Ocean acidification is a growing environmental concern that can affect marine ecosystems and economies worldwide. Scientists from the College of the Environment and their many partners operate at the leading edge of this developing field, engaging in research to better understand the fundamentals of ocean acidification and help guide actions to minimize its impacts on ecosystems and society.


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The Issue

Signatures of human activity are being detected in environments and ecosystems the world over. These include the global oceans where a measurable decline in seawater pH—from about 8.2 to 8.1—over the past 200 years has been recorded. It doesn’t sound like much, but because the pH scale is logarithmic—like the earthquake measuring Richter scale—this change represents a nearly 30% increase in the acidity of ocean water.

Driving this change is the fact that the oceans absorb about one-quarter of the CO2 produced by human activities every year, causing chemical reactions that lead to lower pH in seawater. As a result, the availability of a key ion—carbonate—used by animals like corals and shellfish to build their shells and skeletons is reduced.

Read more about the status of ocean acidification in Pacific Northwest waters, developed by the Washington Ocean Acidification Center. In addition, NOAA, Washington Sea Grant, and numerous partner organizations have compiled more general information about ocean acidification, including its causes and consequences.

You can also read more about ocean acidification and marine water quality.

Washington Ocean Acidification Center

In order to foster connections among researchers, policymakers, industry, and others, the Washington Ocean Acidification Center was established in July 2013 under direction from the Washington State Legislature and Governor Inslee.  The establishment of the Center is a result of the Blue Ribbon Panel on Ocean Acidification recommendations.

The Center is led by the College of the Environment at the University of Washington and includes faculty and staff from multiple departments and disciplines.  It is modeled after and integrated with the UW’s Climate Impacts Group, a leader in developing and delivering decision-relevant science.  The Center is co-directed by Jan Newton (Applied Physics Laboratory, Oceanography) and Terrie Klinger (Marine and Environmental Affairs).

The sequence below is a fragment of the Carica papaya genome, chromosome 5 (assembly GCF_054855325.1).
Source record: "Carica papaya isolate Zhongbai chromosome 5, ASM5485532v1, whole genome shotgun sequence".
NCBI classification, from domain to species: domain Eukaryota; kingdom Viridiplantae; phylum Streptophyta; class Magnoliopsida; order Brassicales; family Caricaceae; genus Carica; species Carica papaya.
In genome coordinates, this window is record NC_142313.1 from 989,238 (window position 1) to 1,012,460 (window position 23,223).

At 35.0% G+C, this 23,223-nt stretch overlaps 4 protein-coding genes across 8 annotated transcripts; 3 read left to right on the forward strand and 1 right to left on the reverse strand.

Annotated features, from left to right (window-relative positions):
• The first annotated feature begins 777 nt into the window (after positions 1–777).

The Center is charged by the legislature to execute five priority actions:

  • Ensure continued water quality monitoring at the six existing shellfish hatcheries and rearing areas to enable real-time management of hatcheries under changing pH conditions. The monitoring data have enabled hatchery operators to avoid drawing acidic water into the hatcheries and rearing areas.
  • Establish an expanded and sustained ocean acidification monitoring network to measure trends in local acidification conditions and related biological responses. This monitoring will allow detection of local acidification conditions and increase our scientific understanding of local species responses.
  • Establish the ability to make short-term forecasts of corrosive conditions for application to shellfish hatcheries, growing areas, and other areas of concern. A real-time online tool will be developed and accessible to shellfish growers and managers to track acidification on a scale of days to weeks, giving them time to change or adjust their hatcheries’ operation.
  • Conduct laboratory studies to assess the direct causes and effects of ocean acidification, alone and in combination with other stressors, on Washington’s species and ecosystems. The studies will focus on determining the biological responses of species of ecological, economic, and cultural significance, to a full suite of stressors to which they are exposed, and will help estimate the genetic potential of these species to adapt to ocean acidification.
  • Investigate and develop commercial-scale water treatment methods or hatchery designs to protect larvae from corrosive seawater. Scientists from the UW will help shellfish growers assess the effectiveness of the adaptation measures.

The Center will achieve these goals and others by:

  • Bringing a regional focus to research priorities and serving as a regional hub for research endeavors
  • Training the next generation of scientists, managers, and decision-makers to face the challenges posed by ocean acidification
  • Using a distributed network model of organization to join the expertise of UW scientists with that of other regional academic institutions, agencies, and organizations
  • Engaging with industry representatives, state, local, federal, and tribal policy makers, and public opinion makers through specific activities and through the formation of an advisory board and a science advisory team, both of which will be used to help guide the activities of the Center.

Partners and Collaborators

The Center strengthens its work—both in terms of scientific rigor and application to real-world scenarios—through partnerships with federal, tribal, state and local governments, industry, regional colleges and universities, and others. Multiple productive partnerships already exist and many more are emerging.

News and Information

20 Facts About Ocean Acidification (updated November 2013)
Ocean Acidification in the Pacific Northwest
Ocean Acidification Center Another Example of State Leading the Nation
Blue Ribbon Panel on Ocean Acidification

Contact Us

For any questions about Washington Ocean Acidification Center or ocean acidification in Washington state, please contact Jan Newton (newton@apl.washington.edu) or Terrie Klinger (tklinger@uw.edu). You can also contact the Center directly at woac@uw.edu.